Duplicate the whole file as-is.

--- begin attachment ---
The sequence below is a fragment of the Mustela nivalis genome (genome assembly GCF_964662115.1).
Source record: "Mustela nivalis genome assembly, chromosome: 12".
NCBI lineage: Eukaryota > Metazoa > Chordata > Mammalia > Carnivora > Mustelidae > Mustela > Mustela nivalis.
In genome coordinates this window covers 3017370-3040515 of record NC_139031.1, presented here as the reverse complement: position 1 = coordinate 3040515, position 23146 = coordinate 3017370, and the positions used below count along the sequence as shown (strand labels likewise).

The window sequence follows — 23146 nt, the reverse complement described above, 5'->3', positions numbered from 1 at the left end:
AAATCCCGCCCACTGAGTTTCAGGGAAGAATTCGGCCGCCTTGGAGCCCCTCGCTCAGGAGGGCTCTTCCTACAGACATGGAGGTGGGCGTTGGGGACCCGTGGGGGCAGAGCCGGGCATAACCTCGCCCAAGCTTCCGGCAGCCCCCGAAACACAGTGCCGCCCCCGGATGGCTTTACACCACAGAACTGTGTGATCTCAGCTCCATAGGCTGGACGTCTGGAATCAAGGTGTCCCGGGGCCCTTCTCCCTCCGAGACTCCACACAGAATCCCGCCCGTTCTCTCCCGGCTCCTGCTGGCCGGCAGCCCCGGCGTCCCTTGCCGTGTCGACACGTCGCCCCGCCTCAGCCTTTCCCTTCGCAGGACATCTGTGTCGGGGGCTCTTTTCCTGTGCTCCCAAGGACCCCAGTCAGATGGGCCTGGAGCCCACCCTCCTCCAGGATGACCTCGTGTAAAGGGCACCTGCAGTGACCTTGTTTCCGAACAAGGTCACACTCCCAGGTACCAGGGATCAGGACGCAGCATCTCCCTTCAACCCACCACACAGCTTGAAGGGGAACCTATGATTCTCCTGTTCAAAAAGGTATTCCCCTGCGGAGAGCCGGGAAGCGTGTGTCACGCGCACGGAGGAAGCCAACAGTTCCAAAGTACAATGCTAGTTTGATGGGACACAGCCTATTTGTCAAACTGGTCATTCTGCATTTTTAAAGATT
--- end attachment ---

The sequence below is a fragment of the Mustela nivalis genome (genome assembly GCF_964662115.1).
Source record: "Mustela nivalis genome assembly, chromosome: 12".
NCBI lineage: Eukaryota > Metazoa > Chordata > Mammalia > Carnivora > Mustelidae > Mustela > Mustela nivalis.
In genome coordinates this window covers 3017370-3040515 of record NC_139031.1, presented here as the reverse complement: position 1 = coordinate 3040515, position 23146 = coordinate 3017370, and the positions used below count along the sequence as shown (strand labels likewise).

The window sequence follows — 23146 nt, the reverse complement described above, 5'->3', positions numbered from 1 at the left end:
AAATCCCGCCCACTGAGTTTCAGGGAAGAATTCGGCCGCCTTGGAGCCCCTCGCTCAGGAGGGCTCTTCCTACAGACATGGAGGTGGGCGTTGGGGACCCGTGGGGGCAGAGCCGGGCATAACCTCGCCCAAGCTTCCGGCAGCCCCCGAAACACAGTGCCGCCCCCGGATGGCTTTACACCACAGAACTGTGTGATCTCAGCTCCATAGGCTGGACGTCTGGAATCAAGGTGTCCCGGGGCCCTTCTCCCTCCGAGACTCCACACAGAATCCCGCCCGTTCTCTCCCGGCTCCTGCTGGCCGGCAGCCCCGGCGTCCCTTGCCGTGTCGACACGTCGCCCCGCCTCAGCCTTTCCCTTCGCAGGACATCTGTGTCGGGGGCTCTTTTCCTGTGCTCCCAAGGACCCCAGTCAGATGGGCCTGGAGCCCACCCTCCTCCAGGATGACCTCGTGTAAAGGGCACCTGCAGTGACCTTGTTTCCGAACAAGGTCACACTCCCAGGTACCAGGGATCAGGACGCAGCATCTCCCTTCAACCCACCACACAGCTTGAAGGGGAACCTATGATTCTCCTGTTCAAAAAGGTATTCCCCTGCGGAGAGCCGGGAAGCGTGTGTCACGCGCACGGAGGAAGCCAACAGTTCCAAAGTACAATGCTAGTTTGATGGGACACAGCCTATTTGTCAAACTGGTCATTCTGCATTTTTAAAGATT